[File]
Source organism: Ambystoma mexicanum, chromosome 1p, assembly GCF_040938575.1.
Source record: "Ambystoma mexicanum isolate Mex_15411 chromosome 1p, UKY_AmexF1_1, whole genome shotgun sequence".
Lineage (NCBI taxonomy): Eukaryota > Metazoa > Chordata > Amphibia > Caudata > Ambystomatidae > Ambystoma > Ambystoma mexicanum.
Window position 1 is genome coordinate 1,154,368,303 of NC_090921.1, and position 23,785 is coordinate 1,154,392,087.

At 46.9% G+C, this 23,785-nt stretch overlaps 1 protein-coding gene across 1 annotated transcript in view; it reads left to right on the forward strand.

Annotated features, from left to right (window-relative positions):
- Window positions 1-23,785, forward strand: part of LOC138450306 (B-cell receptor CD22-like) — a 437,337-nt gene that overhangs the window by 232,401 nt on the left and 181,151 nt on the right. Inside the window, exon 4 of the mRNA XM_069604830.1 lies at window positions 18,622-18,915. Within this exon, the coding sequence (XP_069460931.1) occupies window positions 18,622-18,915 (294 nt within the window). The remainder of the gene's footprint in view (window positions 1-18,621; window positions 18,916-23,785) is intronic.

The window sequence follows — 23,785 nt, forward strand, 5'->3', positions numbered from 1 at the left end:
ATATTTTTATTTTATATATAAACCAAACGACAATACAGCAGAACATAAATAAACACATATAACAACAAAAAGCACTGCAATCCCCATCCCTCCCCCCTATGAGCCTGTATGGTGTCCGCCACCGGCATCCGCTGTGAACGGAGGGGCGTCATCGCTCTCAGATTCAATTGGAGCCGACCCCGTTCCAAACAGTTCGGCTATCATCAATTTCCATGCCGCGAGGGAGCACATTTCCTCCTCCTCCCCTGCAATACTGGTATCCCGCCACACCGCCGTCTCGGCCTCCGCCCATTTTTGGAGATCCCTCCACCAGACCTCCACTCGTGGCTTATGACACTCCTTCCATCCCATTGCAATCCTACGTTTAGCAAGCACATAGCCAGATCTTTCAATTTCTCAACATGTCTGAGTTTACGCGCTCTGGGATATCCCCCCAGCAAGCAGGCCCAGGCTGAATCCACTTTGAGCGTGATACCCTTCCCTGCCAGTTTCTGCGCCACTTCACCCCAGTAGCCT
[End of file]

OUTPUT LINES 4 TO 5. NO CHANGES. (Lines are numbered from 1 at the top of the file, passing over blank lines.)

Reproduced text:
Window position 1 is genome coordinate 1,154,368,303 of NC_090921.1, and position 23,785 is coordinate 1,154,392,087.

At 46.9% G+C, this 23,785-nt stretch overlaps 1 protein-coding gene across 1 annotated transcript in view; it reads left to right on the forward strand.